Eight on the trot has Power soaring

Written By Unknown on Minggu, 08 Juni 2014 | 12.50

Port Adelaide forward Chad Wingard flies over St Kilda's Sean Dempster to take one of the marks of the season. Picture: Peter Argent. Source: Supplied

PORT Adelaide has equalled its longest winning streak since joining the AFL in 1997 after beating St Kilda by 70 points at Adelaide Oval on Saturday night.

The club is now on a run as long as when it chalked up eight games in succession from rounds eight and 15 in 2002.

The anticipated chess game between senior coach Ken Hinkley and former right-hand man Alan Richardson didn't last long; when the teams returned from the half-time break the Power just belted the Saints.

Richardson, who is in his first year as coach at St Kilda, looks like he's in for some short-term pain.

The club has injuries to key players and is in a rebuilding phase. The Power ran circles around them last night.

One of the highlights was watching Chad Wingard fly for high marks a week after being taken off on a stretcher when knocked out, another to see how Port can find another level when challenged or being shut down. His mark over Sean Dempster in the 12th minute of the third quarter was one for the highlight reels.

The picture had been more intriguing earlier in the game.

Watch as Chad Wingard takes one of the marks of the season with this cracker against St Kilda

It looked like the previous week, when Port played Melbourne in Alice Springs, in the opening passages: like it was going to be a smashing.

Wingard, who had been under a cloud because of being concussed last week, kicked the first goal in the second minute and it was on.

The Power had most of the ball, most of the chances and kicked all the goals. Add to that Matthew Lobbe's domination in the ruck.

Wingard's was followed by one from in-form small forward-midfielder Robbie Gray, another from the elegantly poised Jared Polec and another from Jackson Trengove.

The only question asked in the stands was Port Adelaide by how much?

But one of the greatest forwards of the modern era, Nick Riewoldt, helped change the picture. He kicked two goals late in the first quarter and suddenly it was on.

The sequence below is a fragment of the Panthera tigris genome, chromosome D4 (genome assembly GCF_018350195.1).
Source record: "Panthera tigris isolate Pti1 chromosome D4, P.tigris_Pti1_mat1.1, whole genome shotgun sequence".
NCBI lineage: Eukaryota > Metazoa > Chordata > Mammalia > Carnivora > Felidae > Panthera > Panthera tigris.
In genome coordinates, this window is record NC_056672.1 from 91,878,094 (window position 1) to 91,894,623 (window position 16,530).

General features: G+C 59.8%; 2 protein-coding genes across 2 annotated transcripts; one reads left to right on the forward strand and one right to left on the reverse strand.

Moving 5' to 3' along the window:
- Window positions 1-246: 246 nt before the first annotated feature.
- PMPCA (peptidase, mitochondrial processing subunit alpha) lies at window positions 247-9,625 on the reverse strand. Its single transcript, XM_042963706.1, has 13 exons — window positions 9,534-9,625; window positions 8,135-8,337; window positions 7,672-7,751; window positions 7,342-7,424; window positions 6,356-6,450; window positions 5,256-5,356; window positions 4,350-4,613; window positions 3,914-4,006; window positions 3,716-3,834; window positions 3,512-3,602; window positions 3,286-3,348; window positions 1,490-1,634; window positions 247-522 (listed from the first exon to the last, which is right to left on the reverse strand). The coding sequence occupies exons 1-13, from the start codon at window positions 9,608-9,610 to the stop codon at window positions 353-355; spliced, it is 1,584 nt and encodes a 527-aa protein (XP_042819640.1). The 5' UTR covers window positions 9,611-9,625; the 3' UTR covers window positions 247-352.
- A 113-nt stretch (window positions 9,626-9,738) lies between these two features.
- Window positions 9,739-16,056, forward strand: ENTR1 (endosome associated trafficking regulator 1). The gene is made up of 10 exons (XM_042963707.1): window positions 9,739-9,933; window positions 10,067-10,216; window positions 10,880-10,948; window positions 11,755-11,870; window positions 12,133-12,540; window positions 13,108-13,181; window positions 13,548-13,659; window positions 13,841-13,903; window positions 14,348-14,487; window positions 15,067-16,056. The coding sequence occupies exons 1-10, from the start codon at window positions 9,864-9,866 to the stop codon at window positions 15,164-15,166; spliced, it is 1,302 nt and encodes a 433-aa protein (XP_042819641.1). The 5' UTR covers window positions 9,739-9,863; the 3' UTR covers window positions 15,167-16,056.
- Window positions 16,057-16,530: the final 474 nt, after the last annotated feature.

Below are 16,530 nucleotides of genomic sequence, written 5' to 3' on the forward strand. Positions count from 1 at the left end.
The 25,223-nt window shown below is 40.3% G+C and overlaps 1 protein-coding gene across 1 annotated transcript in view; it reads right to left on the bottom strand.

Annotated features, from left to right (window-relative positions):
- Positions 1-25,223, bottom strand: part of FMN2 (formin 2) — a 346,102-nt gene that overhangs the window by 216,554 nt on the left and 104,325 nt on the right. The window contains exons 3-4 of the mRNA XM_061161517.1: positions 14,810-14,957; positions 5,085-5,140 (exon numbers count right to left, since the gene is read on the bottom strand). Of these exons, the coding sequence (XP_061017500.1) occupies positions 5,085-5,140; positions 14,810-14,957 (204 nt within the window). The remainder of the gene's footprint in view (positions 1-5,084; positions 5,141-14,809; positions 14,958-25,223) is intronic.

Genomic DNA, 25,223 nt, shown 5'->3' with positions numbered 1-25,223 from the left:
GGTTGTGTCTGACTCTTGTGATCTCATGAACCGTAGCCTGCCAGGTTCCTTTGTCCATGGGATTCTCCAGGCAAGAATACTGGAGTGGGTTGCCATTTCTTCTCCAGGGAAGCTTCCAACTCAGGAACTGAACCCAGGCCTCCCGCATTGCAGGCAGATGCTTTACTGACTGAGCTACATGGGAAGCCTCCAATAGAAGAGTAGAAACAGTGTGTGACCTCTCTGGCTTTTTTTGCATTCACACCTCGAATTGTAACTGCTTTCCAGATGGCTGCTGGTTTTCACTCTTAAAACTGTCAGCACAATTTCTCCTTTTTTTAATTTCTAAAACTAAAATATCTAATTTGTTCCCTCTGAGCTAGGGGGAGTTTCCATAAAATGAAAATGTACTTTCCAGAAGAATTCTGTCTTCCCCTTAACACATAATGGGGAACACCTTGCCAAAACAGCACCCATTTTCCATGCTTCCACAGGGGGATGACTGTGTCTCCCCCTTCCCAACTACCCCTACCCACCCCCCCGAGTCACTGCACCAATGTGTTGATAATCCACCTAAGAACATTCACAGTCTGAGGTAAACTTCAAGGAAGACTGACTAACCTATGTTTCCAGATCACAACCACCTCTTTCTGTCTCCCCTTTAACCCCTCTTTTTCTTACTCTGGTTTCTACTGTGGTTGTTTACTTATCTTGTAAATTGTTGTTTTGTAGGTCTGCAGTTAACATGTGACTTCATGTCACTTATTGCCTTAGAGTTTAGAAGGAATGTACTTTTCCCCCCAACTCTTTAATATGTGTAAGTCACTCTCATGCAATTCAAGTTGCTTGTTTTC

Port Adelaide's Hamish Hartlett, Kane Mitchell and Brad Ebert celebrate another goal. Picture: Sarah Reed.

What happened next was concerning for Port, because it has now been studied so closely by opposition sides — and is known in particular to Richarson after his time as coaching director at the club — that it either needs to come up with new tricks or perfect its game plan.

St Kilda, which was backed by virtually nobody with the bookmakers, kicked another couple to knot the scores and then created the long drought.

It took until the 25th minute for the Power to kick its first goal for the second quarter and what had been on display before them was a defensive stand-off.

Port coach Ken Hinkley had predicted it before the match: at times, it would look like two sides mirroring one another and they both sought to clog the centre and force the opposition to take the long route.

It was also an inflationary contest in having more numbers around the ball. But it broke, as it has for Port Adelaide all season.

Hamish Hartlett, who was in rare form, banged through a goal from 55 metres late in the second quarter and was followed by impressive efforts from Jarman Impey and Gray.

St Kilda's Nick Riewoldt sinks his 600th goal in the Saints' disappointing loss to Port

Impey's goal was a treat to watch. He ran from half- back to around half-forward, crumbed cleanly without breaking pace, steadied and kicked a goal you rarely see from young players.

It was the start of an onslaught and at once, Port not only had winners everywhere but also began to play the game on its terms.

Ollie Wines imposed himself in close. Matthew Broadbent mopped up and directed and Kane Mitchell was creating space.

But the excitement was primarily brought by Wingard, whose enterprise, high marking and goalkicking flair had the crowd on its feet.

When Jay Schulz, who by his standards had a quiet game, kicked Port's 12th goal halfway through the third quarter the game was under lock and key.

The Saints just weren't a match for the Power.

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